Electronic Retailer - February 2012 - (Page 14)

INDUSTRY REPORTS FTC Forum Where the FTC Says Facebook Went Wrong BY LESLEY FAIR It’s no surprise the FTC’s proposed privacy settlement with Facebook has attracted industry attention. The terms of a particular order apply only to the company in question, of course. But savvy retailers use FTC cases as compliance checklists to help them stay off the law enforcement radar screen. Where did Facebook go wrong, and what tips can your business take from the case? The FTC’s complaint charges eight separate violations of the law. According to the FTC, Facebook falsely promised that people could restrict their information to a limited audience, but then went ahead and shared it with users’ friends’ apps. In addition, the FTC says that when Facebook changed its privacy practices in December 2009, it overrode users’ existing privacy choices in a way that was both deceptive and unfair. What’s more, says the FTC, Facebook deceived people about how much of their information was shared with apps they used. What about Facebook’s promise that “We don’t share your information with advertisers unless you tell us to”? The FTC says that in many instances, Facebook shared with advertisers the user ID of people who clicked on ads. The complaint also charges that before awarding apps the company’s “Verified App” seal, Facebook promised to put them through a “detailed review process.” But according to the FTC, Facebook really didn’t do anything different to check out the security of those apps. The FTC also says Facebook made deceptive claims about its photo and video deletion policy. “When you delete an account, it is permanently deleted from Facebook,” the company claimed. But even after users followed Facebook’s procedure for deactivating or deleting an account, Facebook still served up their photos and videos to anyone who accessed them via the content URL. According to the FTC, Facebook falsely promised that people could restrict their information to a limited audience, but then went ahead and shared it with users’ friends’ apps. Electronic retailers who do business in Europe understand the significance of Facebook’s promise that it complied with U.S.-EU Safe Harbor Framework, a mechanism by which American companies can transfer data consistent with European law. But according to the FTC, Facebook’s pledge wasn’t truthful. What does the future look like for Facebook’s privacy practices? The order includes a broad ban on deception and a violation kicks in substantial financial penalties. Furthermore, when Facebook offers privacy settings on its site, it has to honor them. What if Facebook wants to share certain broad classes of information in a way that exceeds the privacy settings a user has already chosen? Facebook will have to clearly and prominently disclose what it wants to do and then get each user’s affirmative express consent. What about just changing the privacy policy? No dice. That’s not “clear and prominent” under the order. The company also has agreed to a comprehensive overhaul of its privacy practices, including regular audits by independent outsiders for the next 20 years. The program has to address privacy risks posed by existing products and new ones that right now are just a fleeting thought in a Facebook developer’s imagination. To ensure compliance, the order imposes strict monitoring and reporting requirements. Looking for tips to help keep your company on the right side of the law? Visit the Privacy & Security portal at business.ftc.gov. Lesley Fair is an attorney with the FTC’s Bureau of Consumer Protection. 14 electronicRETAILER | February 2012 http://business.ftc.gov http://www.electronicretailermag.com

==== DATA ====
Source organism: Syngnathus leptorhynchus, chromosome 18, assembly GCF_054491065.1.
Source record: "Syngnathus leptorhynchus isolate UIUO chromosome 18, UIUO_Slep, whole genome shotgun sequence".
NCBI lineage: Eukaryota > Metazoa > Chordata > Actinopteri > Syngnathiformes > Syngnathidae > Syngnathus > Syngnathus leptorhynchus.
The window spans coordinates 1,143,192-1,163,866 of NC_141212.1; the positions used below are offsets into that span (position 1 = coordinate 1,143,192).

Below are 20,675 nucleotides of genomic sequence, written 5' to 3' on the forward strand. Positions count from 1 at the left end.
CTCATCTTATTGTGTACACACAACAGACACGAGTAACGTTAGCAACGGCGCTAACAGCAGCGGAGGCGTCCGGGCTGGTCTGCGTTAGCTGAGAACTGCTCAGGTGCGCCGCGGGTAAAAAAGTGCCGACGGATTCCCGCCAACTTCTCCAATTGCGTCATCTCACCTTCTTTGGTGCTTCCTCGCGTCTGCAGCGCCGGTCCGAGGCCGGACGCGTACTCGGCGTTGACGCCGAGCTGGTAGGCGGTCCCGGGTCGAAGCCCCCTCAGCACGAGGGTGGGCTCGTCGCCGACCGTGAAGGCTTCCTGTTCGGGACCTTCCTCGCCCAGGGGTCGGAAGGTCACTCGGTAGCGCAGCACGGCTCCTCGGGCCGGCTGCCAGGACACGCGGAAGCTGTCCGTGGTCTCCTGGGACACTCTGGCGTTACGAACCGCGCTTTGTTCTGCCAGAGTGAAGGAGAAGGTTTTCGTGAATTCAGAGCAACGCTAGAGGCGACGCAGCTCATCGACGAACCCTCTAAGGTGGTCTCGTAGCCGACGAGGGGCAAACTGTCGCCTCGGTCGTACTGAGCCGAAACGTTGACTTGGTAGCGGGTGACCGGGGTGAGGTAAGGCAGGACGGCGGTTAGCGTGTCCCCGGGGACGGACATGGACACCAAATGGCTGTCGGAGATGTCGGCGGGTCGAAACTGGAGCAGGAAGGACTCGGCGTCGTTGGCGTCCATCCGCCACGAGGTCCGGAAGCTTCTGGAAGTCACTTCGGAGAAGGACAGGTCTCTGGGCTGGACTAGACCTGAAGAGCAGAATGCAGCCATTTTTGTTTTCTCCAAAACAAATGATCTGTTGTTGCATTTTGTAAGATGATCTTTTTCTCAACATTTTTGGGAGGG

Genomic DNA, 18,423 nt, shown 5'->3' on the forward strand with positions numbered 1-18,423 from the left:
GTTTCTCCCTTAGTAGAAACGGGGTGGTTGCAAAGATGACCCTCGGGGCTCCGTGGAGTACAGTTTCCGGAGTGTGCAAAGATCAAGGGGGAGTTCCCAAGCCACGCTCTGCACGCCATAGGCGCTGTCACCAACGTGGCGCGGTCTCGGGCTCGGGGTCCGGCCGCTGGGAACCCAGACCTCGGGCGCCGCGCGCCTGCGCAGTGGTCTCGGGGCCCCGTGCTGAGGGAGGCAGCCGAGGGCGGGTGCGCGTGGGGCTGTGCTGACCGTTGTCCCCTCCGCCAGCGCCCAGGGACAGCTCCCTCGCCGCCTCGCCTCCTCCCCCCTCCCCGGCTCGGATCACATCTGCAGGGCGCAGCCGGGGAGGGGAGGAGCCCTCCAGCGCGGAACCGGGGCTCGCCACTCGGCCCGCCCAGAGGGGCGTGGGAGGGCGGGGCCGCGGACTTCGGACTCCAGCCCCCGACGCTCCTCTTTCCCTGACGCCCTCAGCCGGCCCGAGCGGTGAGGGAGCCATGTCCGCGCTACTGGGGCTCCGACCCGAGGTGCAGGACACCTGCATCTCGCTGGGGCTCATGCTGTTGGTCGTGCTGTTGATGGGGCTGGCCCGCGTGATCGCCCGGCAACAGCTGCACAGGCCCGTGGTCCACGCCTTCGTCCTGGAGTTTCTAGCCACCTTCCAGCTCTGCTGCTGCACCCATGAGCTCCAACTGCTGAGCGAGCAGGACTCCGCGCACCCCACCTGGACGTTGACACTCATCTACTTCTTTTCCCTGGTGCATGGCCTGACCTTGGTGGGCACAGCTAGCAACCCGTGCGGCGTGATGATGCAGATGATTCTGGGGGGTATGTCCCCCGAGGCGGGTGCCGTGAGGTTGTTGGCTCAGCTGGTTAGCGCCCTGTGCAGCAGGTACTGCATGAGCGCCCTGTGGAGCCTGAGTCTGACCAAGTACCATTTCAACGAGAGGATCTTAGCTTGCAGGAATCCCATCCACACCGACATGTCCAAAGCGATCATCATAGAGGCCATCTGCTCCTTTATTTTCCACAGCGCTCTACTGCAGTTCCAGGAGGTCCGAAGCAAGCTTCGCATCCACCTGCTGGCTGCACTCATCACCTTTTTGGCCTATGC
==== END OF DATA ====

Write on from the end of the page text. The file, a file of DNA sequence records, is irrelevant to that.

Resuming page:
Table of Contents for the Digital Edition of Electronic Retailer - February 2012

Calendar of Events - Upcoming Industry Events February through May
Your Association, Your Bottom Line
Industry Reports - Connect, Collaborate and Discover with MyERA
FTC Forum - Where the FTC Says Facebook Went Wrong
eMarketer Research - Who is the U.S. Hispanic Market?
IMS Retail Rankings - The Top 25 Shows and Spots
Jordan Whitney’s Top Categories - The Top 5 Shows and Spots and the Top 3 Categories
Lockard & Wechsler’s Clearance & Price Index - Index for 30, 60 and 120 Seconds
Ask the Expert - Who Says Kids’ Products Don’t Sell on DRTV?
From the Executive’s Desk - Create the Complete Package
DR Disruption
Bienvenido a Miami!
Interactive TV: Just a Click Away
What Your Consumer Says About You Matters
Guest Viewpoint - For Hispanic Vote, the Campaign is On
Guest Viewpoint - Own Your Own Online Media
DRTV - Supporting Retail: Is This the Answer?
Fulfillment - Are You Delivering a Great Customer Experience?
Teleservices - Stop Losing Thousands of Leads
Member Spotlight
Advertiser Spotlight - Highlighting This Month’s Advertisers
Bulletin Board - DG and Discovery Launch Digital Distribution System
Advertiser Index
Rick Petry - MINI Me

Electronic Retailer - February 2012